17. OBI née FuGO Ontology of Biomedical Investigations with thanks to Trish Whetzel (FuGO Working Group) FuGO = Functional Genomics Investigation Ontology http://obofoundry.org/

  18. OBI controlled vocabulary for biomedical investigations including • protocols • instrumentation • material • data • types of analysis and statistical tools applied to the data http://obofoundry.org/

  19. OBI Collaborating Communities • Crop sciences Generation Challenge Programme (GCP), • Environmental genomics MGED RSBI Group, www.mged.org/Workgroups/rsbi • Genomic Standards Consortium (GSC), www.genomics.ceh.ac.uk/genomecatalogue • HUPO Proteomics Standards Initiative (PSI), psidev.sourceforge.net • Immunology Database and Analysis Portal, www.immport.org • Immune Epitope Database and Analysis Resource (IEDB), http://www.immuneepitope.org/home.do • International Society for Analytical Cytology, http://www.isac-net.org/ • Metabolomics Standards Initiative (MSI), • Neurogenetics, Biomedical Informatics Research Network (BIRN), • Nutrigenomics MGED RSBI Group, www.mged.org/Workgroups/rsbi • Polymorphism • Toxicogenomics MGED RSBI Group, www.mged.org/Workgroups/rsbi • Transcriptomics MGED Ontology Group

  20. Clinical Trial Ontology • To serve merger of data schemas • To serve flexibility of collaborative clinical trial research • To serve design and management of clinical trials • To serve data access and reuse – send me all trials which ...

  21. Randomized controlled trials RCT • http://rctbank.ucsf.edu/ontology/outline/index.htm • RCT Schema – a ‘frame-based ontology’ • supporting TrialBank

  22. RCT Top-Level Class Hierarchy • Root • Secondary-study • Trial-details • Trial • Concept • Generic-concept • Population-concept • Protocol-concept • Design-concept • Outcome-concept • Administrative-concept • Intervention-concept

  23. RCT: Trial Details Trial-details • Erratum • Publication-details • Conclusion-details • Background-details • Stopping-details • Retraction-details • Correction-details • Fraud-details

  24. RCT: Concept • Concept • Generic-concept • Term-information • Time-entity • Rule-concept • Situation • Population-concept • Subgroup • Population • Recruitment • Protocol-concept • Follow-up-activity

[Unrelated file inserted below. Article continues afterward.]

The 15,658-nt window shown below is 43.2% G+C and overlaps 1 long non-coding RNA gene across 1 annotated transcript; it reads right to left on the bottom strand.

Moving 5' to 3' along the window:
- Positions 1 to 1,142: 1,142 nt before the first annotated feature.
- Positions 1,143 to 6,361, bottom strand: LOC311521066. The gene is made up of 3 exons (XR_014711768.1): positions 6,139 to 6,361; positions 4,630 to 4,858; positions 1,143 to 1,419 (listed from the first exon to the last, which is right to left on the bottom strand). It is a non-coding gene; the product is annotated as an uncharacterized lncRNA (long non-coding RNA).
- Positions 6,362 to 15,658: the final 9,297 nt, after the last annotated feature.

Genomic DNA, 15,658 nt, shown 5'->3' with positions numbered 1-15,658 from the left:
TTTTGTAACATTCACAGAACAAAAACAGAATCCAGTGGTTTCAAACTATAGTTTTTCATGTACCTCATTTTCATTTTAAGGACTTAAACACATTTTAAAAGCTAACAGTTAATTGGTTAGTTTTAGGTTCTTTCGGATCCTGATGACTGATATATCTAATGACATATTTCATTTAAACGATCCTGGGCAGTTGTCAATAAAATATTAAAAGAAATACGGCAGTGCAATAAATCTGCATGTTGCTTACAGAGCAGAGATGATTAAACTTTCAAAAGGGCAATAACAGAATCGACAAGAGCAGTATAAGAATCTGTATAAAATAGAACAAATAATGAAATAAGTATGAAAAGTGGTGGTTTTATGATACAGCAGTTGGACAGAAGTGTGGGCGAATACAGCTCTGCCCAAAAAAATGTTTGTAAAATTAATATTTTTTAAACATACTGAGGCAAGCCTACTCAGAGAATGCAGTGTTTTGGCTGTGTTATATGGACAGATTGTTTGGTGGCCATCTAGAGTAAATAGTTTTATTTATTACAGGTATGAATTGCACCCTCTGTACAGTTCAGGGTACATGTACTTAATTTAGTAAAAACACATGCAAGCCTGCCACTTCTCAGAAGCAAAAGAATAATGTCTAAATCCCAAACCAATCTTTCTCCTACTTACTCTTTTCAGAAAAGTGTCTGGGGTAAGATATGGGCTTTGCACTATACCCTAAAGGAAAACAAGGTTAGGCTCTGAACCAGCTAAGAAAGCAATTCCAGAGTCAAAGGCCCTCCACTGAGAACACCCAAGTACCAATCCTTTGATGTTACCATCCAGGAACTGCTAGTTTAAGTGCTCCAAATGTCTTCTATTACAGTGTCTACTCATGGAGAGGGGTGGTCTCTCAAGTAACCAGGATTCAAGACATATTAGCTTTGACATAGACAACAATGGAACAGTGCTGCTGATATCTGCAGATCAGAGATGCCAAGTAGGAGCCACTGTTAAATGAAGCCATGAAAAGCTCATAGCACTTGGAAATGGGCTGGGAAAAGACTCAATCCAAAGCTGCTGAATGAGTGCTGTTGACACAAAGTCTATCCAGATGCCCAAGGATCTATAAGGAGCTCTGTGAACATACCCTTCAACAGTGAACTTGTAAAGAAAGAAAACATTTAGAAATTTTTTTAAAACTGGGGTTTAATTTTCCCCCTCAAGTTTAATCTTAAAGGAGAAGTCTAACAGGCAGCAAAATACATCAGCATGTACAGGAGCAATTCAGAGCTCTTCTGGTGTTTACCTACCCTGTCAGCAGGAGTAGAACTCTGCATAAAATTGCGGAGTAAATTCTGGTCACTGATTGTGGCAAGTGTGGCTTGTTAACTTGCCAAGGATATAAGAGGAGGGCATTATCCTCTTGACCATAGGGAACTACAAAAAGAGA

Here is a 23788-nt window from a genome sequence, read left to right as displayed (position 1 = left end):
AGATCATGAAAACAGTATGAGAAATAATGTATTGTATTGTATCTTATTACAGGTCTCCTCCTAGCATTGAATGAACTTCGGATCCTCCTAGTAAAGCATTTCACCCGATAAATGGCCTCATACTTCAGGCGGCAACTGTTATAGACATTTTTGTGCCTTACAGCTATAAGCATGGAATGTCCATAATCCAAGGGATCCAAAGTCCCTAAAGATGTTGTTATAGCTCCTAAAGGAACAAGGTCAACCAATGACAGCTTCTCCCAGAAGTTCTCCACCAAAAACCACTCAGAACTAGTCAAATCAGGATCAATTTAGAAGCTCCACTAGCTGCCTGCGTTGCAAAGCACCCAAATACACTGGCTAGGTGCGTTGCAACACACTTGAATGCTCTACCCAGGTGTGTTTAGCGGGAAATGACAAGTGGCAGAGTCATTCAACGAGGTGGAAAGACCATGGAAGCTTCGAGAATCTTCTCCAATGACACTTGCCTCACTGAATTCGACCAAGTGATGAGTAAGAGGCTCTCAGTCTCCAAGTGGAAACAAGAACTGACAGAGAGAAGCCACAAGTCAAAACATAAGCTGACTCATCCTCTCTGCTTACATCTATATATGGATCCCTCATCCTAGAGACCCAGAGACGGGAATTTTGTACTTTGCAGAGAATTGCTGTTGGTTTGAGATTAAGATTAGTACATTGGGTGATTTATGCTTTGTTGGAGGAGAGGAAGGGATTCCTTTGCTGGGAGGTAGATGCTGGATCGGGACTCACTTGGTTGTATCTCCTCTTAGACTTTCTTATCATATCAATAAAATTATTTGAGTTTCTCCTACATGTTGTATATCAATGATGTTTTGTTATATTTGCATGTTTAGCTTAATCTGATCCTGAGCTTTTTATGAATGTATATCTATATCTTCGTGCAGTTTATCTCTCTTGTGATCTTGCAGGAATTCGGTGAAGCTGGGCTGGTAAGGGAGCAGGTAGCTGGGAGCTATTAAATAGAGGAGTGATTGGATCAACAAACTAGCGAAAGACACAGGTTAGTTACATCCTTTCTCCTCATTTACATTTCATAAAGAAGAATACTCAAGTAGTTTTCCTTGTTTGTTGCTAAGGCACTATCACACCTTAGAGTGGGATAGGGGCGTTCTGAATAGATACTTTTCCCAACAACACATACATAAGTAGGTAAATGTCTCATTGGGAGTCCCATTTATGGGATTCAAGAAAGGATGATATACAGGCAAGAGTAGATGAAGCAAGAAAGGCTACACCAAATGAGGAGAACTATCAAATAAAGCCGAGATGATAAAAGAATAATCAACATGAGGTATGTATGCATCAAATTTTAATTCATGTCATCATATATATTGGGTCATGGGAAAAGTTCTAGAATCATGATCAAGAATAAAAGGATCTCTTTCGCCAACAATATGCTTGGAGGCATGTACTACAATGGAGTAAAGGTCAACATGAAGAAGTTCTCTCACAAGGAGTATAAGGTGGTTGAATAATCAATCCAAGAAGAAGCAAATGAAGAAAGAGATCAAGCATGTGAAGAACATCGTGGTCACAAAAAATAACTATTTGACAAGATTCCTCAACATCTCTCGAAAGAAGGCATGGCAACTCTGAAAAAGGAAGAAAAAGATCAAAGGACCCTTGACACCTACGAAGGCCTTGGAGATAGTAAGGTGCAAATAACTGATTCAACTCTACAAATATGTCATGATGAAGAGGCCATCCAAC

25. Ontology vs. Schema • Separate development of medical ontologies and terminologies such as SNOMED • and medical information models and database schemas • Rector, et al., Binding Ontologies and Coding Systems to Electronic Health Records and Messages

  26. Ontology vs. Schema • diabetes => disease • diabetes => string • temperature => quality • temperature => integer

  27. Valid Specifications for data structures “Valid diabetic data structures have: a topic of code for diabetes, a diagnosis code that is diabetes or one of its subcodes, and a brittleness code that is one of the subcodes for diabetic brittlenes and nothing else” Ontology “All diabetes are metabolic diseases” “John has diabetes & it is brittle and long-standing”

  28. RCT: Concept • Concept • Administrative-concept • Publication-concept • Study-site • Person • Intervention-concept • Blinding-concept • Intervention-step • Intervention

  29. Two kinds of entities • occurrents (processes, events, happenings) • continuants (objects, qualities, states...) • You are a continuant • Your life is an occurrent

  30. An instrument is a continuantA protocol is a continuant Two kinds of entities • A trial is an occurrent • A selection process is an occurrent

  31. OBI Top Level

  32. OBO Occurrent

  33. CTO

  34. CTO Continuant

  35. CTO Occurrent

  36. Clinical Trial Ontology Working Group • http://www.bioontology.org/wiki/ • Workshop on May 16-17, 2007